In one specific embodiment, the opening 16 in the wall 18 of the torch chamber 14 is a substantially vertical slot, i.e., parallel to the axis of the quartz tube 34 of the torch 12. Such an arrangement is preferred so that the aperture 42 of the light gathering means 20 can be vertically positioned regardless of the size of the torch 12 used. The aperture 42 is preferably about 1.6 millimeters diameter and positioned about 10 millimeters above the RF coil 36 such that it is directed centrally on the plasma discharge flame 22. The tube 38 of the light collection means 20 has an inside diameter on the order of about 6 millimeters and an effective optical length of about 4 centimeters. The fiber optic light pipe 44 is preferably plastic and additionally functions as an ultraviolet light filter to reduce the ultraviolet radiation reaching the photodiode at high RF powers. The fiber optic light pipe 44 is on the order of about 300 centimeters long and has an inside diameter on the order of about 1.0 millimeters.
In this particular embodiment, the signal producing means 30 is a photodiode, preferably a Model No. SD-172-12-12-221 manufactured and marketed by Silicon Detector Corporation, located in Newbury Park, Calif. Such a photodiode is responsive over an optical spectrum on the order of between 250 to 900 nanometers and thus substantially responds to the entire ultraviolet wavelength range.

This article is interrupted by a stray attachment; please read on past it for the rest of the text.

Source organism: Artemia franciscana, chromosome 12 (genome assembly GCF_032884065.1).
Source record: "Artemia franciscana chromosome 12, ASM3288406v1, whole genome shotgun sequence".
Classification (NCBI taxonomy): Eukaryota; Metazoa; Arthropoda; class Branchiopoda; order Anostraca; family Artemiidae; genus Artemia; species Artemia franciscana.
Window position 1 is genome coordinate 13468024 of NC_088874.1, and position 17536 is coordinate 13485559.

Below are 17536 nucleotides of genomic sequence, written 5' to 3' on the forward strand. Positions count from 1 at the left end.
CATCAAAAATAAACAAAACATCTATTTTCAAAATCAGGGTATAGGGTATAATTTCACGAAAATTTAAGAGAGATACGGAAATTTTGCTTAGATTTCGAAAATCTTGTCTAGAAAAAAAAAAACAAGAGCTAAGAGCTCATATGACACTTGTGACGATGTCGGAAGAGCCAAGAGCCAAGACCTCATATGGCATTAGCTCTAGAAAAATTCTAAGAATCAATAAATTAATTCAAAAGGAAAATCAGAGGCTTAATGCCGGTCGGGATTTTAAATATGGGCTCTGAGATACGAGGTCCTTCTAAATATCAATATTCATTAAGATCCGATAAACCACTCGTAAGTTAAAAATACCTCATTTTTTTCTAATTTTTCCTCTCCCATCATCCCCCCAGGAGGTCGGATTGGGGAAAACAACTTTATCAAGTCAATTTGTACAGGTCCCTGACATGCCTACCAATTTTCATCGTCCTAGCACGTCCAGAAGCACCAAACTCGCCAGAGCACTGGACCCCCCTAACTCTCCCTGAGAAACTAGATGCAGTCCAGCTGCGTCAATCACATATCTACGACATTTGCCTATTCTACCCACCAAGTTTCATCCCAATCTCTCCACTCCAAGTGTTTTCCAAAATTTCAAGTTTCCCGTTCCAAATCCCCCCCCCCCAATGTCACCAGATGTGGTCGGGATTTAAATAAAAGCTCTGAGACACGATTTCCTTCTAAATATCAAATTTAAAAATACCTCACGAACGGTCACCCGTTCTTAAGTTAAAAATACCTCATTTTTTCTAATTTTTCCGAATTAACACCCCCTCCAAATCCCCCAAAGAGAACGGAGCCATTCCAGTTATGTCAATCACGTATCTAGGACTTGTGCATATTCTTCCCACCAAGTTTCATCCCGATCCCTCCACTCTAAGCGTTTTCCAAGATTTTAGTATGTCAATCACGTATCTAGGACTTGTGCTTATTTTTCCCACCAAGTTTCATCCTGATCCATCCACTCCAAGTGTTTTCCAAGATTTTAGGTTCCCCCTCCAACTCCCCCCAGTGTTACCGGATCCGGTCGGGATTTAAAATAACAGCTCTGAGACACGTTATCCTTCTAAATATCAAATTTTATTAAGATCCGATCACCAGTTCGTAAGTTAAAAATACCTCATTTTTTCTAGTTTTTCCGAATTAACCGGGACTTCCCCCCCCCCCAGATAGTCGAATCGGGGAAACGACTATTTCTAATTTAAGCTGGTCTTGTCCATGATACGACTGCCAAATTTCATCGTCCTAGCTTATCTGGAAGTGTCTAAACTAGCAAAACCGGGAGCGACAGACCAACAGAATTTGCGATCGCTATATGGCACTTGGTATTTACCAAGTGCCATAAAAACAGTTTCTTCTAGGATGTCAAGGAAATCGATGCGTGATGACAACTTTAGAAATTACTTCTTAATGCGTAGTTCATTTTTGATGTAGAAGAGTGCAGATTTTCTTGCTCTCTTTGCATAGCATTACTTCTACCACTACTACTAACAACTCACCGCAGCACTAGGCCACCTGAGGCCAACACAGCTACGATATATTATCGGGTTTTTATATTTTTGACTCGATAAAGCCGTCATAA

A more detailed circuit schematic is shown in FIG. 3. Therein it will be observed that the actual sensing circuitry includes the photodiode and an operational amplifier (U1 which is a MOSFET input stage) used to convert the small current generated by the photodiode into an amplifiable voltage. The voltage is amplified by operational amplifier U2 which provides a variable gain from between 0 DB to about 20 DB.
Reference voltages, which are derived by the microprocessor RF control voltage, establish a fixed reference voltage and a dynamic reference. Operational amplifier U3 in conjunction with R6, R7, R8 and C2 provide a 1.6 KHz first order low pass filter which serves to significantly reduce both EMI and RFI interference picked up through connecting cables. The operational amplifier U5 is a low impedance source which provides an offset control for U3. This offset voltage is derived from a variable voltage source including R13, R14 and D1. A similar source 32 constitutes the fixed voltage source for the baseline reference. The operational amplifier U4 functions as a buffered voltage divider. Hence, the slope and offset of the original RF control voltage are varied to obtain a linear voltage which provides a baseline adjustment for a constant baseline voltage output.
The dual level comparator 56 is effectively formed by U6, U7 (which are LM348 Quad Amplifiers available through National Semiconductor Inc.) and U8 (which is a CD4011B Quad Nand device available from RCA Corporation). The digital control 60 that receives an output from the comparator 56 and provides a signal to the switches, 62 and 64, that either interrupts or continues the enablement of the RF torch 12. The specific components of this exemplary circuit are so well known in the art that further detailed description is deemed unnecessary.